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Opinion: The voice missing from the elephant trophy debate? Africans

Elephant eye
Opinion post: The voice missing from the elephant trophy debate? Africans, written by Rosie Cooney –  chair of the IUCN’s Sustainable Use and Livelihoods Specialist Group – original story: Washington Post: Opinions

The answers for conserving the earth’s wild creatures seem easy from the office chairs of the affluent west. Ban trophy hunting! Hunt down the poachers! More tourism!

But the social media campaigns and President Trump’s flip-flopping on Twitter over the past few days on U.S. elephant trophy imports from Zimbabwe and Zambia highlight the deficiencies of this model of decision-making. We need a lot less shouting and lot more listening – and to different voices.

How can we help secure a future for wildlife? We know what the animal lovers and celebrities will say. We know what the hunting organisations will say. We’ve heard these voices before, loud and clear, with the same simple answers. But what might the people and government of Zimbabwe say (if they could look away from their political crisis)? What might we hear from the bushveld, the mopane scrub or the acacia thickets – from the people who live, raise their children, and make a living alongside elephants and lions?

People are likely to live with wildlife only when they have some realistic incentives to bear the costs of doing so. If wildlife doesn’t in one way or another form part of the livelihoods of people, it will inevitably make way for activities that do. For elephants, these incentives mean tourism and, yes, even trophy hunting.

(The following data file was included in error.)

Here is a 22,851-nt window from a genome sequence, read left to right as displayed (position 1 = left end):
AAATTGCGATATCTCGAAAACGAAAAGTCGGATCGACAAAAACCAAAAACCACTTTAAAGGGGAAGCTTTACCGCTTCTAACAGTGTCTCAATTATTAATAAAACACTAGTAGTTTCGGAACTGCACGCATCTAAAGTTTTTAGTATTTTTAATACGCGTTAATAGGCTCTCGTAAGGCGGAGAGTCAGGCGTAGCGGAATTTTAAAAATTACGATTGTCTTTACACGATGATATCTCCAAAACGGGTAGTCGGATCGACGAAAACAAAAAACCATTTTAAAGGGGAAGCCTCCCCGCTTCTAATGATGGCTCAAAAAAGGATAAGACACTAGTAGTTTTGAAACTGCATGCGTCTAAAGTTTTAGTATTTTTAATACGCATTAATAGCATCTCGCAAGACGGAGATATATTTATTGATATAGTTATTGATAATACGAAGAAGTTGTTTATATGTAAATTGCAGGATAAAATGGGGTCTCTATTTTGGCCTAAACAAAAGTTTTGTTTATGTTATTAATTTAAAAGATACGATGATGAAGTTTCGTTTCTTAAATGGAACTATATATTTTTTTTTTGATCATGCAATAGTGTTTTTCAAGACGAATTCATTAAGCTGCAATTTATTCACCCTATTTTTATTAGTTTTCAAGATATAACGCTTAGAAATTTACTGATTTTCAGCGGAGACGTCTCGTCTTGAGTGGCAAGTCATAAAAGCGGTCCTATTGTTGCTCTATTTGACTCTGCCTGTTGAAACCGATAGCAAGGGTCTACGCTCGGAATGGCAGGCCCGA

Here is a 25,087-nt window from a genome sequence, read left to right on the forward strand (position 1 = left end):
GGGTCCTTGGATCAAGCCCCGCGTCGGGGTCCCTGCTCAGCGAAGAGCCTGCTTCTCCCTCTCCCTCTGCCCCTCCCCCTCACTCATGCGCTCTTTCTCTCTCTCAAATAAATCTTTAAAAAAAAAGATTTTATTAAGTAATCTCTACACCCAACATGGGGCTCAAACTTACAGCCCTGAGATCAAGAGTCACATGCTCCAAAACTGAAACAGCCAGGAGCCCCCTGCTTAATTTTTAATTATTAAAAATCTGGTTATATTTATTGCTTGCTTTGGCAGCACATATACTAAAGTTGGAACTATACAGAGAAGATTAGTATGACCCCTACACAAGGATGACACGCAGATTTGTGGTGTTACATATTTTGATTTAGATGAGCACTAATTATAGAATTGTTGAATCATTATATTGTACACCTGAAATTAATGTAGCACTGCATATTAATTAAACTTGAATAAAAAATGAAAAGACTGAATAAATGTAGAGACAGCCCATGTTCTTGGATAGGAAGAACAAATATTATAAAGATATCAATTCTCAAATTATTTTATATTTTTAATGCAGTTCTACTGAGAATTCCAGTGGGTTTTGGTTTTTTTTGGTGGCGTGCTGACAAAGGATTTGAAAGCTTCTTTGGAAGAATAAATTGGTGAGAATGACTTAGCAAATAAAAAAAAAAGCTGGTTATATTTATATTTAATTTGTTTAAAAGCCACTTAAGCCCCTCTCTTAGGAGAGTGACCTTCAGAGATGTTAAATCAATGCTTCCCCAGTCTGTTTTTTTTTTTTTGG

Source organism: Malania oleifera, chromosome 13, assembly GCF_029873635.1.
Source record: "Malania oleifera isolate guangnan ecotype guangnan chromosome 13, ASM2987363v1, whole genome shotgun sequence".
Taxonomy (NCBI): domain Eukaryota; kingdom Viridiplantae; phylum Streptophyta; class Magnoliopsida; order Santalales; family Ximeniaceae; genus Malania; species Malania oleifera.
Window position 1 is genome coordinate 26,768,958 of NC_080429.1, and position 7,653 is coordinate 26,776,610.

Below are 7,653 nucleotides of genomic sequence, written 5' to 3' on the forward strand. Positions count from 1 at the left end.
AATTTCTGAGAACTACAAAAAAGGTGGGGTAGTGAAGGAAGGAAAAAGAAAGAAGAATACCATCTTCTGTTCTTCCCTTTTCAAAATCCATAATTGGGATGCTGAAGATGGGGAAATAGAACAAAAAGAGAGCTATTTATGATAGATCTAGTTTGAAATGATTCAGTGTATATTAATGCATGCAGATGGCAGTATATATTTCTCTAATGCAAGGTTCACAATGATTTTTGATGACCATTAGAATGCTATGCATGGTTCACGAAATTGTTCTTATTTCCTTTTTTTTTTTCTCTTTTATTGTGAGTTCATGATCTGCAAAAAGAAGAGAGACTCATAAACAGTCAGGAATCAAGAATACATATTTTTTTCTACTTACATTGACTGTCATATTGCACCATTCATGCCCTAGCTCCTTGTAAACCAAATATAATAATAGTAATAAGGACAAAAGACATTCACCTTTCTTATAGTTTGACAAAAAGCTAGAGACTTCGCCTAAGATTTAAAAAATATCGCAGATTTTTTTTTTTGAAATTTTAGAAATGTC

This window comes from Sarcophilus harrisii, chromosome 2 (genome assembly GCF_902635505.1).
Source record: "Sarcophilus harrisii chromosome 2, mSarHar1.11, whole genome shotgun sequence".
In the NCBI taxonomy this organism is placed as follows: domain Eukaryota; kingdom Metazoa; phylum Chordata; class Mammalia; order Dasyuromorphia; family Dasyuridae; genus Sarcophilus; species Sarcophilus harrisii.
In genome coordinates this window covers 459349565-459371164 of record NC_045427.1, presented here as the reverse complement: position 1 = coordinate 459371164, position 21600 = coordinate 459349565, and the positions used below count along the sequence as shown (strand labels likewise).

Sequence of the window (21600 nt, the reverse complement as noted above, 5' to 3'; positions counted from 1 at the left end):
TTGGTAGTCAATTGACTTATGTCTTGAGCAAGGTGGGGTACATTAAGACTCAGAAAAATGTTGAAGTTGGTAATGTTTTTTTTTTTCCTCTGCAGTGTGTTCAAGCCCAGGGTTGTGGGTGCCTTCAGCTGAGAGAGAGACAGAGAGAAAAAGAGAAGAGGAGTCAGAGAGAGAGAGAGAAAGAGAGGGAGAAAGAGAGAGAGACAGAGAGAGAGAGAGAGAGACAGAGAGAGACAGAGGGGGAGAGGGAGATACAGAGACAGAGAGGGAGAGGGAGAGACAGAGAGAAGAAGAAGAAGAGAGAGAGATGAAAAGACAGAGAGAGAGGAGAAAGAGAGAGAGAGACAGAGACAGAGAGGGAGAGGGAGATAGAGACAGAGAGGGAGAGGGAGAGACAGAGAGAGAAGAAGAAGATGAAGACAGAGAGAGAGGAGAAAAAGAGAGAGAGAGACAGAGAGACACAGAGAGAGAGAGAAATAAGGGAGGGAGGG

Zimbabwe has the second largest population of elephants in Africa at around 83,000 – more than three times as many as Kenya. Many live in formal protected areas, but many live on communal or privately owned lands. These animals are awe-inspiring, socially complex and likely emotionally profound, but for humans up close, they are also huge and dangerous with massive food and water needs.

Human-wildlife conflict is rife, with elephants destroying crops, houses and even killing people. This is set only to worsen as the needs of people intensify – Zimbabwe’s population growth rate of 2.3 percent is among the highest in the world. Almost two-thirds live below the poverty line, with more than 4 million people facing food shortages this year.

While the benefits of hunting for rural communities and as conservation incentives are often airily dismissed as insignificant or uncertain, they can be significant for livelihoods and catalytic for conservation. Between 2005 and 2010, hunting trophy fees generated approximately $11 million for communities in Zimbabwe, and of this, about $7.5 million came from elephants. A little more than half came from Americans. The total of all other benefits, including tourism, was $4 million.

Tourism can be a powerful driver of conservation in the right place, but it is a pipe dream in many of the dusty corners of the communal lands – unless tourists want to spend days travelling over bumpy roads with intermittent electricity and sharing their wildlife views with cattle and goats.

Some of the money – both from hunting and tourism – will never make it to the right people, and instead will go to elites. It’s far from perfect, but at least this business – at least some of the time – keeps these animals in their habitats.